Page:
On the way to lunch we stumbled upon the Basilica dei Santi Maria e Donato at the foot of a bridge. This centuries-old church with its striking Byzantine-style architecture and hexagonal apse reminded me of the churches of Greece.
I followed the soft-sandstone-colored brick walls around to the somewhat hidden entrance and went inside. A woman was sweeping the foyer. I lit a candle for Jan and dropped several coins into the donation box as I picked up a prayer card on my way out. High on an outside wall I noticed a plaque stating the church had been erected in the 7th century and reconstructed in the 12th century.
(Travel tip: taking photos of signs and plaques and picking up business cards of restaurants and hotels is invaluable in reconstructing your trip. Information such as this saves hours of post-trip research.)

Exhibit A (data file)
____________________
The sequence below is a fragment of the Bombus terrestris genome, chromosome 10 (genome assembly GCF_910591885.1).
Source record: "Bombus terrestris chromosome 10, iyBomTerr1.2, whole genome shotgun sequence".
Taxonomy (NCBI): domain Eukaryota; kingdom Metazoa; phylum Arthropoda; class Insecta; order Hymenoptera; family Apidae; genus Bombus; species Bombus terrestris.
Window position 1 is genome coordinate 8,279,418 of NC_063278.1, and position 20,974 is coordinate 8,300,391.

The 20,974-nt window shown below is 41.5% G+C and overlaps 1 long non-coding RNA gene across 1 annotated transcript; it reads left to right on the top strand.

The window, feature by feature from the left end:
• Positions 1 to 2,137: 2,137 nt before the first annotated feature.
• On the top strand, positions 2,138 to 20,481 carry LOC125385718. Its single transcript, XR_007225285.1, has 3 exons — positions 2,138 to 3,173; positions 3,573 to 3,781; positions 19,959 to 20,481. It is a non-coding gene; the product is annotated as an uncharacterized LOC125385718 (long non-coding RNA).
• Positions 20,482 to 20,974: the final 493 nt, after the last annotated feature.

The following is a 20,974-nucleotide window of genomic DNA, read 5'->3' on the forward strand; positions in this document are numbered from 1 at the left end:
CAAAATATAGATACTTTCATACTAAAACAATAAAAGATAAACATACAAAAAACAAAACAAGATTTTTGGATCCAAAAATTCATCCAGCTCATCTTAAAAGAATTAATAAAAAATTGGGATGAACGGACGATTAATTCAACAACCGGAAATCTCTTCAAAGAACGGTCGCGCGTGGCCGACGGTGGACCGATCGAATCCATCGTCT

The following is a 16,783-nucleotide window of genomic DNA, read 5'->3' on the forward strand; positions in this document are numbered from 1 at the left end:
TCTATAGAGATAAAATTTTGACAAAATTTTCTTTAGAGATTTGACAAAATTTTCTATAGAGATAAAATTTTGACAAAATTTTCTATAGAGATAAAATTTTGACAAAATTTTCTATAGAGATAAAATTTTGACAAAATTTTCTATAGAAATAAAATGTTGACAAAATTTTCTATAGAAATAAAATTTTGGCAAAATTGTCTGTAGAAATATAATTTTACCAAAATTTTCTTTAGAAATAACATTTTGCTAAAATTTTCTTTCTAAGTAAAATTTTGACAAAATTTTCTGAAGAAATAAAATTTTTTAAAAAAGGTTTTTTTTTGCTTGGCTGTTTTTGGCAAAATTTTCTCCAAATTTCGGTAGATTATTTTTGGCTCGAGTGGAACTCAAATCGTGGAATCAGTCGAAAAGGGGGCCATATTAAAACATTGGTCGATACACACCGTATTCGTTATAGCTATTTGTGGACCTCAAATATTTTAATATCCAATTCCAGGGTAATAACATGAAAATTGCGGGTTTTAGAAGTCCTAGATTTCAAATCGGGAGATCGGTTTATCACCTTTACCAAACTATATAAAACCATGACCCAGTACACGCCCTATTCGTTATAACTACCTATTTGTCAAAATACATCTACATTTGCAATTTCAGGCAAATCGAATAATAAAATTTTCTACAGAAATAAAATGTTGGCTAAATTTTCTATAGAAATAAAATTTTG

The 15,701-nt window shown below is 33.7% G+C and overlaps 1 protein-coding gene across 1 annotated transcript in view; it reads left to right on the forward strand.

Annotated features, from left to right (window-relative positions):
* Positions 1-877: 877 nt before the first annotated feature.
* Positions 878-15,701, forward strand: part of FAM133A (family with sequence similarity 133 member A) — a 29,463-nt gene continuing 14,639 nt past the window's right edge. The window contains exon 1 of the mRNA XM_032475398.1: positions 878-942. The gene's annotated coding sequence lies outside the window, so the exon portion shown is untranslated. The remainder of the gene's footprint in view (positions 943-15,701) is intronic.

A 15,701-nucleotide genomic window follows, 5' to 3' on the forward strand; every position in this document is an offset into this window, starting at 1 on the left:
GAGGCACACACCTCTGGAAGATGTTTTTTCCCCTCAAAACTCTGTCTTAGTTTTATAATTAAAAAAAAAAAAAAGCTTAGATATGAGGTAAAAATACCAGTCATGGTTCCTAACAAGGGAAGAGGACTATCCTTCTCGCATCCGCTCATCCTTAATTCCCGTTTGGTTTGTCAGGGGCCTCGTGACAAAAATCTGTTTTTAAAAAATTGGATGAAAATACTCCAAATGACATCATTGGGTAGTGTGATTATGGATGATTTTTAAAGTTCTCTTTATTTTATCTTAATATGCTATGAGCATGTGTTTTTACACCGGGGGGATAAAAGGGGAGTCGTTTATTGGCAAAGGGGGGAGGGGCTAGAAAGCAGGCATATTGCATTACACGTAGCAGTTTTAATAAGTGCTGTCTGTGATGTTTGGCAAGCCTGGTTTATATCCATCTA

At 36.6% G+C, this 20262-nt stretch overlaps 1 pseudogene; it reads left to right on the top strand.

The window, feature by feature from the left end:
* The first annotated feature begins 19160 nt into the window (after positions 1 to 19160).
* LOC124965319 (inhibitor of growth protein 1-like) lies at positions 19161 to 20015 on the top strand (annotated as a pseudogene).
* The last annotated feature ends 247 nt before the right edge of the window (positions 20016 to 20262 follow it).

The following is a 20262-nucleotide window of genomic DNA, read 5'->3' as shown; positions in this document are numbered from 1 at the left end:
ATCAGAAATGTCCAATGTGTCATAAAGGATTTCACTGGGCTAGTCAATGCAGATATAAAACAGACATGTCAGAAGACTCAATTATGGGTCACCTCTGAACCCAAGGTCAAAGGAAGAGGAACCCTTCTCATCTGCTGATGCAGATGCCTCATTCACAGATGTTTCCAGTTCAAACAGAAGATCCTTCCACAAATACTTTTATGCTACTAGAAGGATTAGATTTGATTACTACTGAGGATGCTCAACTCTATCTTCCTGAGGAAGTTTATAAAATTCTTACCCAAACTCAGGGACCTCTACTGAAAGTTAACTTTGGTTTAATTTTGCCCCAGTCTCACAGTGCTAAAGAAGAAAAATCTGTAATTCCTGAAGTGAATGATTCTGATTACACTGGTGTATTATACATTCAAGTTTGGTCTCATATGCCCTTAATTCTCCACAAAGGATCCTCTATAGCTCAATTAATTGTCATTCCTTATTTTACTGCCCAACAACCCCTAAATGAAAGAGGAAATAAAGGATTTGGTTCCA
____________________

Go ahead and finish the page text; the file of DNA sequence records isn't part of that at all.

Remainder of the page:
A few shaded outdoor tables sitting on the edge of the canal had called to us from the other side. Now across the bridge, I was especially encouraged when I saw that the menu for Trattoria Valmarana was written only in Italian.
A waiter showed us to a perfect table next to the canal where we enjoyed a very delicious lunch. I fell in love with the colorful wine carafe made of Murano glass. Even the bread was brought on a piece of Murano glass: a vivid blue glass dish in the shape of a boat.
The table next to us was occupied by two Italian couples and I watched with interest what and how they ordered. Their choices looked enticing, but then so were ours. After our tasty lunch, we hurried back to pick up our napkin rings.
They were ready, although the glass-blower had left. We told the clerk to please give our thanks to the artist and tell him we thought they turned out beautifully. It was then time to catch a vaporetto back and before long, our magical city came into view.